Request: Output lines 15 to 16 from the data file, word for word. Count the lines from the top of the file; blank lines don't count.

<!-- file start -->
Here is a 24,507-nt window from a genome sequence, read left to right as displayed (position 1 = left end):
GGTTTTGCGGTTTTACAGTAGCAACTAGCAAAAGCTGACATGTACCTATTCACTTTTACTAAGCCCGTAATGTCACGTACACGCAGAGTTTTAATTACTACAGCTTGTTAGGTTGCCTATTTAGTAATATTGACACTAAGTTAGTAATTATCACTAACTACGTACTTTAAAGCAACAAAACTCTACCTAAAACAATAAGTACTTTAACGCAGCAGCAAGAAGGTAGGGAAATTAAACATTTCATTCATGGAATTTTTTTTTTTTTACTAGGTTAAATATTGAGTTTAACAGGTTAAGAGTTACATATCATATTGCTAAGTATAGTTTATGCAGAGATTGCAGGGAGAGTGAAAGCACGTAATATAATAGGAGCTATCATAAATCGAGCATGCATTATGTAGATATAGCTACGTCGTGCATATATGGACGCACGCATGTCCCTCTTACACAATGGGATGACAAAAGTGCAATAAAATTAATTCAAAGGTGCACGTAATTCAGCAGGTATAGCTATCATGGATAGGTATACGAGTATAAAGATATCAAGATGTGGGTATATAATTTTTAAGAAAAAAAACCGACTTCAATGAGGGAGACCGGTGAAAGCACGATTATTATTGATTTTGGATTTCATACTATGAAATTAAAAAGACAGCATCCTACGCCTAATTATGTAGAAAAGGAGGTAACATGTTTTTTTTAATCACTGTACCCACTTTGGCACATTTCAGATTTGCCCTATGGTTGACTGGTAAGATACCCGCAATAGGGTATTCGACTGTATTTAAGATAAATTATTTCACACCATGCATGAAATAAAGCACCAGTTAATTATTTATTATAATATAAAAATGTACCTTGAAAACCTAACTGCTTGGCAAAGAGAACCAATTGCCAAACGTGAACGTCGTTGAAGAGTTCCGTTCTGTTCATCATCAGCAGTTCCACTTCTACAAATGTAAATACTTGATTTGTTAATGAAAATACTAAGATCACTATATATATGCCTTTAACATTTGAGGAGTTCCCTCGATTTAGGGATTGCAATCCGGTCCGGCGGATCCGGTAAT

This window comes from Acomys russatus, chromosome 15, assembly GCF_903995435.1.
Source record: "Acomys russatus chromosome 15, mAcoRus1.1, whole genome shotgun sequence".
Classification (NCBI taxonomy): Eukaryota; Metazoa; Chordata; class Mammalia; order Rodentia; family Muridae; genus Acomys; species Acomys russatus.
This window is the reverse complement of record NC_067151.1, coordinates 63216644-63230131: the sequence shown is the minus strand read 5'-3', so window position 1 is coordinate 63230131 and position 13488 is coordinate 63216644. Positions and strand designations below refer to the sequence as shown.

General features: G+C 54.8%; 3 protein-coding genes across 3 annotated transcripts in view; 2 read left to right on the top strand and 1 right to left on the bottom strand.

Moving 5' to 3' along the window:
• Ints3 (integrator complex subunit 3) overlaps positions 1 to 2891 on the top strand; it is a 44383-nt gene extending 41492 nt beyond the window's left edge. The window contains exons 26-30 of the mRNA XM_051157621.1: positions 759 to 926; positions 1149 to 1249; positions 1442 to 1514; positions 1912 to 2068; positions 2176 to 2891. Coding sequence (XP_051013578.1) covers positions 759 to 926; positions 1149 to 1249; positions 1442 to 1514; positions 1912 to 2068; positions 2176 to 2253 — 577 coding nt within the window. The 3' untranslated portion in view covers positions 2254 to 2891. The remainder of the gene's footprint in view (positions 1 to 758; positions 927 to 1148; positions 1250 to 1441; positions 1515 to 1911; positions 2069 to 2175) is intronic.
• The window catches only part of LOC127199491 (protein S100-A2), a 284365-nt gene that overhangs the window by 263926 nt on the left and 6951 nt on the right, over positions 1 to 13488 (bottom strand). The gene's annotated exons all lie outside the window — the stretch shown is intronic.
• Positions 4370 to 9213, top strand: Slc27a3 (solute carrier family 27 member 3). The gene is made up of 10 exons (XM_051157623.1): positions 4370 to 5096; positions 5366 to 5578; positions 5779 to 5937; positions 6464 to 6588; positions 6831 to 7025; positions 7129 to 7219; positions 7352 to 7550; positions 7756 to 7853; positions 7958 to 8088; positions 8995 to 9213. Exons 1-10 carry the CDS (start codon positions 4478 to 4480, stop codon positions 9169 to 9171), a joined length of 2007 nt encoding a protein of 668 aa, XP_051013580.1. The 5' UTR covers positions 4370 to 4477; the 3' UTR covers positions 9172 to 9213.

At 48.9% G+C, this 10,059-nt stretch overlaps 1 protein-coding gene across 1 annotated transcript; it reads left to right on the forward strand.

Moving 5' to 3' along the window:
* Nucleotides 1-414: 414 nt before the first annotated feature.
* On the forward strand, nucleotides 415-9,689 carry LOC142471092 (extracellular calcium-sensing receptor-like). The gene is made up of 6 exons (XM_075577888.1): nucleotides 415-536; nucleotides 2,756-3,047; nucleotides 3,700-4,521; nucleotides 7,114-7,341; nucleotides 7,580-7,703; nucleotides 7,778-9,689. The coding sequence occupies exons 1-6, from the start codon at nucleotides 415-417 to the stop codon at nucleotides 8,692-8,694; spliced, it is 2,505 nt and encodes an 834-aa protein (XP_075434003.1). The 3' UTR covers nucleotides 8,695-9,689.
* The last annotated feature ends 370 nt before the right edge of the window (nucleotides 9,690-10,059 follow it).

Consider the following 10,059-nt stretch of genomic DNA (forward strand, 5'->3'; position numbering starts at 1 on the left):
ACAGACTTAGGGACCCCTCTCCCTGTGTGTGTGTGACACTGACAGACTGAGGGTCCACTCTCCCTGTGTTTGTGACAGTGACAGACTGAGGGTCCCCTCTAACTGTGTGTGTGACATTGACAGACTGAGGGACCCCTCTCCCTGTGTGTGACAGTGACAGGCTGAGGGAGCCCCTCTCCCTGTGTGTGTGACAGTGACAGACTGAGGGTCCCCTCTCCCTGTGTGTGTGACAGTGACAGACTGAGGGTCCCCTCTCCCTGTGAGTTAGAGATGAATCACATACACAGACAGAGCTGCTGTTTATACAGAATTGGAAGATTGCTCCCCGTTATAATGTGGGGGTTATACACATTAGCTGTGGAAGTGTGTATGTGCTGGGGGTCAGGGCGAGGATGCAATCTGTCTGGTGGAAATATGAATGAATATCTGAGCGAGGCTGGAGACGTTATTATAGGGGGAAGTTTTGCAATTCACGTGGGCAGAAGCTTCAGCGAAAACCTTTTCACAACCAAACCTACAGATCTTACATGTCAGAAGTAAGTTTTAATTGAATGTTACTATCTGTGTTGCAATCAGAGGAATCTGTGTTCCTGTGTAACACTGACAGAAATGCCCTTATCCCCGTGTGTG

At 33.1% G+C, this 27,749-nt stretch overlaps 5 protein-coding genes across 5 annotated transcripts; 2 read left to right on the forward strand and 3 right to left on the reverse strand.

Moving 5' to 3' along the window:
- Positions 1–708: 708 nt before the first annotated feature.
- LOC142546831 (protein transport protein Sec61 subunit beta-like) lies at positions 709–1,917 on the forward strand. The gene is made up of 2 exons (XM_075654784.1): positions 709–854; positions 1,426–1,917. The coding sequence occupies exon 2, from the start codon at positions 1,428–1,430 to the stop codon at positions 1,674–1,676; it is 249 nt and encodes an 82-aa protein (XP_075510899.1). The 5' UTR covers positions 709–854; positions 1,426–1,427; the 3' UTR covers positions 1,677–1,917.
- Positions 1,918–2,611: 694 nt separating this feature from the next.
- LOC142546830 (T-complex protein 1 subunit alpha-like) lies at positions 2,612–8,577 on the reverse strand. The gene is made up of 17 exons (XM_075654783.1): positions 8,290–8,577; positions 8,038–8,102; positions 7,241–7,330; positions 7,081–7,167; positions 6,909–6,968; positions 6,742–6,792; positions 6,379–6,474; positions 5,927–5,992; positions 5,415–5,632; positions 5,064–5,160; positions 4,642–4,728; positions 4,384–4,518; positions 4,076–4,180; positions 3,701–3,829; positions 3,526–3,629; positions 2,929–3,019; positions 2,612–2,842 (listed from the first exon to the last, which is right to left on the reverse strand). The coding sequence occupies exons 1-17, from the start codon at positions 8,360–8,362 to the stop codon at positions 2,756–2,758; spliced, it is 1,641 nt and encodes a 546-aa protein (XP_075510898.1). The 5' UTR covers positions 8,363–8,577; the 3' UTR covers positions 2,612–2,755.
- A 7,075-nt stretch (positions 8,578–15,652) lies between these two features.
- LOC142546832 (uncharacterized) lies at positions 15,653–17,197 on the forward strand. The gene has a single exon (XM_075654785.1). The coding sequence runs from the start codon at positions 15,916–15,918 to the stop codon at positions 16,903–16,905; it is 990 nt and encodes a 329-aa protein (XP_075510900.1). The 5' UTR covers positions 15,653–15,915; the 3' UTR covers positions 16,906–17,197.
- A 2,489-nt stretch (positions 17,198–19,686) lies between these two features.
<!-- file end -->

* On the forward strand, nucleotides 415-9,689 carry LOC142471092 (extracellular calcium-sensing receptor-like). The gene is made up of 6 exons (XM_075577888.1): nucleotides 415-536; nucleotides 2,756-3,047; nucleotides 3,700-4,521; nucleotides 7,114-7,341; nucleotides 7,580-7,703; nucleotides 7,778-9,689. The coding sequence occupies exons 1-6, from the start codon at nucleotides 415-417 to the stop codon at nucleotides 8,692-8,694; spliced, it is 2,505 nt and encodes an 834-aa protein (XP_075434003.1). The 3' UTR covers nucleotides 8,695-9,689.
* The last annotated feature ends 370 nt before the right edge of the window (nucleotides 9,690-10,059 follow it).